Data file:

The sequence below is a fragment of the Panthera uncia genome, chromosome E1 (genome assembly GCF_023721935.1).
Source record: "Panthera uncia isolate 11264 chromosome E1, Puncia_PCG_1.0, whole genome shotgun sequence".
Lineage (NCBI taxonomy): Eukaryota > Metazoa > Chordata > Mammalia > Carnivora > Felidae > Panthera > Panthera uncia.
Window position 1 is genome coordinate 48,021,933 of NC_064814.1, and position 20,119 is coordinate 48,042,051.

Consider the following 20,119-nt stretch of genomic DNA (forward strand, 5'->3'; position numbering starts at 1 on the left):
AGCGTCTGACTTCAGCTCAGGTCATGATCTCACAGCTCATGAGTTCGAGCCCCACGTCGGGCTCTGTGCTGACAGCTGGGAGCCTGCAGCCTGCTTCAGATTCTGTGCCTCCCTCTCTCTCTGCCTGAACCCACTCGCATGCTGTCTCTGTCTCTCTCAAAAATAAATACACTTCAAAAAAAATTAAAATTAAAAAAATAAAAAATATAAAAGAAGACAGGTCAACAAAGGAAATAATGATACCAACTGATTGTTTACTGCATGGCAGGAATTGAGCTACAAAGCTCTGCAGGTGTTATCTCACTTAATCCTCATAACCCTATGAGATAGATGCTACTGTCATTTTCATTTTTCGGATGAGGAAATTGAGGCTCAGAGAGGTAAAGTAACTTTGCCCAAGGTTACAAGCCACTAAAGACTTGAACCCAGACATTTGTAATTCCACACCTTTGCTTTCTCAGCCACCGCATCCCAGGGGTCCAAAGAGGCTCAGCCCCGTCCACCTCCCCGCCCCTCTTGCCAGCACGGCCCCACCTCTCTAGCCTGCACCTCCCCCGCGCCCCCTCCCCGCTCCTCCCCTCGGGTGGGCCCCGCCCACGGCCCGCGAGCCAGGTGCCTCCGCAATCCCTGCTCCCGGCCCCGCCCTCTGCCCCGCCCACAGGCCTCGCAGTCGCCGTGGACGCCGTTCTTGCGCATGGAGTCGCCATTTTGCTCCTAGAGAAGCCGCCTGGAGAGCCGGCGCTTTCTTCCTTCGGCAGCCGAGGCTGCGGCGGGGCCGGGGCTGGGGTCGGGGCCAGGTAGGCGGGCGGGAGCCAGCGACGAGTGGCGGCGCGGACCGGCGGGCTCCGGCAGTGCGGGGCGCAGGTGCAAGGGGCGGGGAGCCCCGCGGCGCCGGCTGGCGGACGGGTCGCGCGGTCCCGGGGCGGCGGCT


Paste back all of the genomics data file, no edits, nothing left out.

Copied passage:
The sequence below is a fragment of the Panthera uncia genome, chromosome E1 (genome assembly GCF_023721935.1).
Source record: "Panthera uncia isolate 11264 chromosome E1, Puncia_PCG_1.0, whole genome shotgun sequence".
Lineage (NCBI taxonomy): Eukaryota > Metazoa > Chordata > Mammalia > Carnivora > Felidae > Panthera > Panthera uncia.
Window position 1 is genome coordinate 48,021,933 of NC_064814.1, and position 20,119 is coordinate 48,042,051.

Consider the following 20,119-nt stretch of genomic DNA (forward strand, 5'->3'; position numbering starts at 1 on the left):
AGCGTCTGACTTCAGCTCAGGTCATGATCTCACAGCTCATGAGTTCGAGCCCCACGTCGGGCTCTGTGCTGACAGCTGGGAGCCTGCAGCCTGCTTCAGATTCTGTGCCTCCCTCTCTCTCTGCCTGAACCCACTCGCATGCTGTCTCTGTCTCTCTCAAAAATAAATACACTTCAAAAAAAATTAAAATTAAAAAAATAAAAAATATAAAAGAAGACAGGTCAACAAAGGAAATAATGATACCAACTGATTGTTTACTGCATGGCAGGAATTGAGCTACAAAGCTCTGCAGGTGTTATCTCACTTAATCCTCATAACCCTATGAGATAGATGCTACTGTCATTTTCATTTTTCGGATGAGGAAATTGAGGCTCAGAGAGGTAAAGTAACTTTGCCCAAGGTTACAAGCCACTAAAGACTTGAACCCAGACATTTGTAATTCCACACCTTTGCTTTCTCAGCCACCGCATCCCAGGGGTCCAAAGAGGCTCAGCCCCGTCCACCTCCCCGCCCCTCTTGCCAGCACGGCCCCACCTCTCTAGCCTGCACCTCCCCCGCGCCCCCTCCCCGCTCCTCCCCTCGGGTGGGCCCCGCCCACGGCCCGCGAGCCAGGTGCCTCCGCAATCCCTGCTCCCGGCCCCGCCCTCTGCCCCGCCCACAGGCCTCGCAGTCGCCGTGGACGCCGTTCTTGCGCATGGAGTCGCCATTTTGCTCCTAGAGAAGCCGCCTGGAGAGCCGGCGCTTTCTTCCTTCGGCAGCCGAGGCTGCGGCGGGGCCGGGGCTGGGGTCGGGGCCAGGTAGGCGGGCGGGAGCCAGCGACGAGTGGCGGCGCGGACCGGCGGGCTCCGGCAGTGCGGGGCGCAGGTGCAAGGGGCGGGGAGCCCCGCGGCGCCGGCTGGCGGACGGGTCGCGCGGTCCCGGGGCGGCGGCT